Xenon, otherwise known as High-Intensity Discharge or HID lights, is a type of headlight that is commonly installed on higher-end vehicles. These headlights contain a combination of xenon and argon gases mixed with vaporized metals that emit an extremely bright light.
Pros of Xenon/HID lights
HID headlights emit light in a bluish-white hue which allows it to illuminate for longer distances. Compared to yellow lights, the light these bulbs produce scatter less, so they greatly improve visibility down the road.
Cons of Xenon/HID Lights
Xenon or HID headlights have a delay of several seconds before reaching maximum output. Also, they can be too bright and may blind oncoming drivers. Another possible issue is that the bluish-white glare can impair the other driver’s vision in the dark. Since their light is so focused, you may not see anything else outside the headlights’ field of illumination. This can make it harder to park, switch lanes, or cross intersections.
Typical lifespan: 2,000 to 10,000 hours. HID headlights can last for years because they have no filament that can burn out.
Laser headlights are a recent innovation in automotive lighting technology. These lights illuminate through the process of chemiluminescence, which means they produce light by triggering a chemical reaction. Laser beams are shot through a chamber which causes the phosphorus gas inside to glow. What you see in front of your vehicle is the light coming from the gas, and not the laser beams themselves.
Pros of laser lights
Laser headlights are more efficient than LED bulbs. They can produce 1,000x the amount of light for half the amount of energy that LEDs consume. They are also 10x smaller than the latter, which allows manufacturers to design a shallower assembly. They are far-reaching, have good adaptability, and can easily be switched on/off as well.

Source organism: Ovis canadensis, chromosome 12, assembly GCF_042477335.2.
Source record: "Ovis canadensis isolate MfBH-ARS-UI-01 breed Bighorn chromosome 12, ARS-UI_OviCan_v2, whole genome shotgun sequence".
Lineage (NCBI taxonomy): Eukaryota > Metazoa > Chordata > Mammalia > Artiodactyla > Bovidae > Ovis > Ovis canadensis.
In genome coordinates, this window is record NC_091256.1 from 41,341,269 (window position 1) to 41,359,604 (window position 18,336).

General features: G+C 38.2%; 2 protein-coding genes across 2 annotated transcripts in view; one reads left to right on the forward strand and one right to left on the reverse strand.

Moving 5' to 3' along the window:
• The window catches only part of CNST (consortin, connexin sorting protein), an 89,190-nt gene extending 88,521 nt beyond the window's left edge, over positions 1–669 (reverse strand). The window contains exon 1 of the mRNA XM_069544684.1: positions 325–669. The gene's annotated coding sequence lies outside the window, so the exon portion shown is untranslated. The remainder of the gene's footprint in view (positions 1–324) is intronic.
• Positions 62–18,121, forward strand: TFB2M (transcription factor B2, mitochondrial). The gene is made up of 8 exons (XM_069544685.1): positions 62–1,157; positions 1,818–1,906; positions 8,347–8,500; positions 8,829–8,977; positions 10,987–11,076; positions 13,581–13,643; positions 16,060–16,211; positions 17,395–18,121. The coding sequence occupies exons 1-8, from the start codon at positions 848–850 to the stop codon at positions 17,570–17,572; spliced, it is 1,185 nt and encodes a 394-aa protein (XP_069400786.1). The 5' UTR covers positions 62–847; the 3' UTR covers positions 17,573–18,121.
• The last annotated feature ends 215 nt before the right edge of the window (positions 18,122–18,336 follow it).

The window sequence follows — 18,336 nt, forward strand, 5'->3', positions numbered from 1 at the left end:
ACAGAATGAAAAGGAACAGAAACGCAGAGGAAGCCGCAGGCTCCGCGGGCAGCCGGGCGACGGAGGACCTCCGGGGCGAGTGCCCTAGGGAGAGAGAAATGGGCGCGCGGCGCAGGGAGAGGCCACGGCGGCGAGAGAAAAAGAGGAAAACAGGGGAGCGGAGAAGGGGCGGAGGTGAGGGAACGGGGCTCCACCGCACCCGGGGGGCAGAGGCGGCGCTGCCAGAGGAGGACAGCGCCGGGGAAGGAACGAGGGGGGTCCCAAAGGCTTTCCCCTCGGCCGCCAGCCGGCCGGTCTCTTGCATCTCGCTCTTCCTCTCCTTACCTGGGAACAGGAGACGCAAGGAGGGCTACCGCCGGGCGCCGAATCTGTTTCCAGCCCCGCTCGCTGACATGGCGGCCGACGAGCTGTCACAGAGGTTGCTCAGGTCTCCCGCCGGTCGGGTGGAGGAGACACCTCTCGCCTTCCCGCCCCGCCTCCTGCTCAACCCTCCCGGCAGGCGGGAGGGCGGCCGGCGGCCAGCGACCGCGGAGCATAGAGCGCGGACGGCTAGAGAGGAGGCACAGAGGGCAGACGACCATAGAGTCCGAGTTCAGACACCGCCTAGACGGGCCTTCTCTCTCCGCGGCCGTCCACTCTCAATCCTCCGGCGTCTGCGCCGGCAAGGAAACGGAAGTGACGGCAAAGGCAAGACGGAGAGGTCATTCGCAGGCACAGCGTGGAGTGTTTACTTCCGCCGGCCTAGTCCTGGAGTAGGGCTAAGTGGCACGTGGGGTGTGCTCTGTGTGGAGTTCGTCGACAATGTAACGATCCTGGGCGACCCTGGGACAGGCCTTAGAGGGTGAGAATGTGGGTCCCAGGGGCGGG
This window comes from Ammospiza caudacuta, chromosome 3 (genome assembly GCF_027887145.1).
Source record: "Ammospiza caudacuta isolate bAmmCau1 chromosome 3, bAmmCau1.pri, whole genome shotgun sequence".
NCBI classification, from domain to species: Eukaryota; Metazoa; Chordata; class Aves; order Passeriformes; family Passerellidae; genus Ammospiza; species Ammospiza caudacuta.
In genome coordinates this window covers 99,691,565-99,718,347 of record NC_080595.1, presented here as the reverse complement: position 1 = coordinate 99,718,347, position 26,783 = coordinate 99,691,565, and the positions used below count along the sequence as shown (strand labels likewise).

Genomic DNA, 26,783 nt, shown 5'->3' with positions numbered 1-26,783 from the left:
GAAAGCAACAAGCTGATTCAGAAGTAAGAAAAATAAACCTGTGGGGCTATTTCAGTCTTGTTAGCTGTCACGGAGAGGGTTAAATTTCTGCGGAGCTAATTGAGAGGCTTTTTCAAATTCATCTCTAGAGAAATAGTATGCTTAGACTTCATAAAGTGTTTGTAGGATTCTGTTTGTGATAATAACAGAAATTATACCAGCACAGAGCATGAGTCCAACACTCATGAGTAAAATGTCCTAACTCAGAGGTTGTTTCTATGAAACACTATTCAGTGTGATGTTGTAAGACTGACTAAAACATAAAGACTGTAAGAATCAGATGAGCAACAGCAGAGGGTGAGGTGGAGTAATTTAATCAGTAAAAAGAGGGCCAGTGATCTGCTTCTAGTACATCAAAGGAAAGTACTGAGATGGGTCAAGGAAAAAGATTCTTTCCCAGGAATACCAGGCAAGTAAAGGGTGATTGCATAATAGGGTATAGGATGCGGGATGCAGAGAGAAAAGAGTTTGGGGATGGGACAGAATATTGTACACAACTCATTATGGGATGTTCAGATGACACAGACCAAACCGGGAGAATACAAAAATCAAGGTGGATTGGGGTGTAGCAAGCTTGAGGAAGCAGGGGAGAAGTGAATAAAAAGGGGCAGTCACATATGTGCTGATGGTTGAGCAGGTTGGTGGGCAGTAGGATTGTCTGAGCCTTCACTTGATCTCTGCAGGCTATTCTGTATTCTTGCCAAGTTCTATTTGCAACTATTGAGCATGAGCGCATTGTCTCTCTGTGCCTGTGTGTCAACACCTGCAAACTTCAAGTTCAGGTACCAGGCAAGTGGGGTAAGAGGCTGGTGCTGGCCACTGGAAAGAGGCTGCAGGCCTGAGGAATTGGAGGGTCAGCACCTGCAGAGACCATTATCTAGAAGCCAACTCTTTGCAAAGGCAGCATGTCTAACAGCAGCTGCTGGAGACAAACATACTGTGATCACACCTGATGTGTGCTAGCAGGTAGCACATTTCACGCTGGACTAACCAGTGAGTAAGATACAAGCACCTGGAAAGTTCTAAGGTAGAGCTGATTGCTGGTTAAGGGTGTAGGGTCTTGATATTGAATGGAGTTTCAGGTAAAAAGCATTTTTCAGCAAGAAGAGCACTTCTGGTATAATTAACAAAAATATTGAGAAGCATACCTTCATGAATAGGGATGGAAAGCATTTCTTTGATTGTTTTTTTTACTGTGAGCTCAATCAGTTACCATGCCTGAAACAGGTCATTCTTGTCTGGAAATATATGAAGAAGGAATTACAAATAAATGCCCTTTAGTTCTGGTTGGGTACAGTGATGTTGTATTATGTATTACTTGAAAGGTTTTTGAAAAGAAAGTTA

Cons of laser lights
While they can produce more light, they also produce more heat than LEDs. This means the assembly requires more sophisticated built-in cooling systems. Also, they are only currently available for use in high beams, which means they must be paired with regular halogen, LED, or HID headlights.
Typical lifespan: 50,000 hours. Laser headlights require very low energy input which allows them to work for a very long time.
Two Types of Headlight Systems
Reflector headlight systems
Reflector headlight systems are basically bulbs encased in a metal bowl. Early headlights were sealed-beam assemblies that relied on the design of the headlight lens to direct the light beam towards the road.
Bulbs in sealed-beam headlights cannot be replaced without replacing the entire assembly.
Today, reflector headlight systems rely on mirrors strategically placed inside the housing. This means the assemblies no longer need to be sealed and bulbs can be replaced on their own.
Projector headlight systems
Similar to reflector headlights, projector headlights also come with an encased bulb surrounded by mirrors. What makes them different, however, is that they come with a lens that magnifies the brightness of the headlight.